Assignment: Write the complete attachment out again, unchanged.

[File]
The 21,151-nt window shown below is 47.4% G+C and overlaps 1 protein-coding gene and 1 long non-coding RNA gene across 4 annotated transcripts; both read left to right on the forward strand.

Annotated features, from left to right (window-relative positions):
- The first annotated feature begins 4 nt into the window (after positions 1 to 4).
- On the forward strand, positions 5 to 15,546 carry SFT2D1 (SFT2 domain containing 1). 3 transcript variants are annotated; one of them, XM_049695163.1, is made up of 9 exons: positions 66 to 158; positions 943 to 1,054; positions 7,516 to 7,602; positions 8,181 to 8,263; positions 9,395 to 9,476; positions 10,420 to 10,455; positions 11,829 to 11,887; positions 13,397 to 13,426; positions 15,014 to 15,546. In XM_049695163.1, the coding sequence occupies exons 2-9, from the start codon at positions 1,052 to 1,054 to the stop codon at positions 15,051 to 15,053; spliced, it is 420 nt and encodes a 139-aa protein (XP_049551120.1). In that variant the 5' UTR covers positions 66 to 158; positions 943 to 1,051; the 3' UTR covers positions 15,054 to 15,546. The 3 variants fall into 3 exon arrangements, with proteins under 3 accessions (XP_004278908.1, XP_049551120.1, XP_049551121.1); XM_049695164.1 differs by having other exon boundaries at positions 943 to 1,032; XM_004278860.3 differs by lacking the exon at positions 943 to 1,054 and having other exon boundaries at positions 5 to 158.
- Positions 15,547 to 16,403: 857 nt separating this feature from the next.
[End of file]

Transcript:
The 21,151-nt window shown below is 47.4% G+C and overlaps 1 protein-coding gene and 1 long non-coding RNA gene across 4 annotated transcripts; both read left to right on the forward strand.

Annotated features, from left to right (window-relative positions):
- The first annotated feature begins 4 nt into the window (after positions 1 to 4).
- On the forward strand, positions 5 to 15,546 carry SFT2D1 (SFT2 domain containing 1). 3 transcript variants are annotated; one of them, XM_049695163.1, is made up of 9 exons: positions 66 to 158; positions 943 to 1,054; positions 7,516 to 7,602; positions 8,181 to 8,263; positions 9,395 to 9,476; positions 10,420 to 10,455; positions 11,829 to 11,887; positions 13,397 to 13,426; positions 15,014 to 15,546. In XM_049695163.1, the coding sequence occupies exons 2-9, from the start codon at positions 1,052 to 1,054 to the stop codon at positions 15,051 to 15,053; spliced, it is 420 nt and encodes a 139-aa protein (XP_049551120.1). In that variant the 5' UTR covers positions 66 to 158; positions 943 to 1,051; the 3' UTR covers positions 15,054 to 15,546. The 3 variants fall into 3 exon arrangements, with proteins under 3 accessions (XP_004278908.1, XP_049551120.1, XP_049551121.1); XM_049695164.1 differs by having other exon boundaries at positions 943 to 1,032; XM_004278860.3 differs by lacking the exon at positions 943 to 1,054 and having other exon boundaries at positions 5 to 158.
- Positions 15,547 to 16,403: 857 nt separating this feature from the next.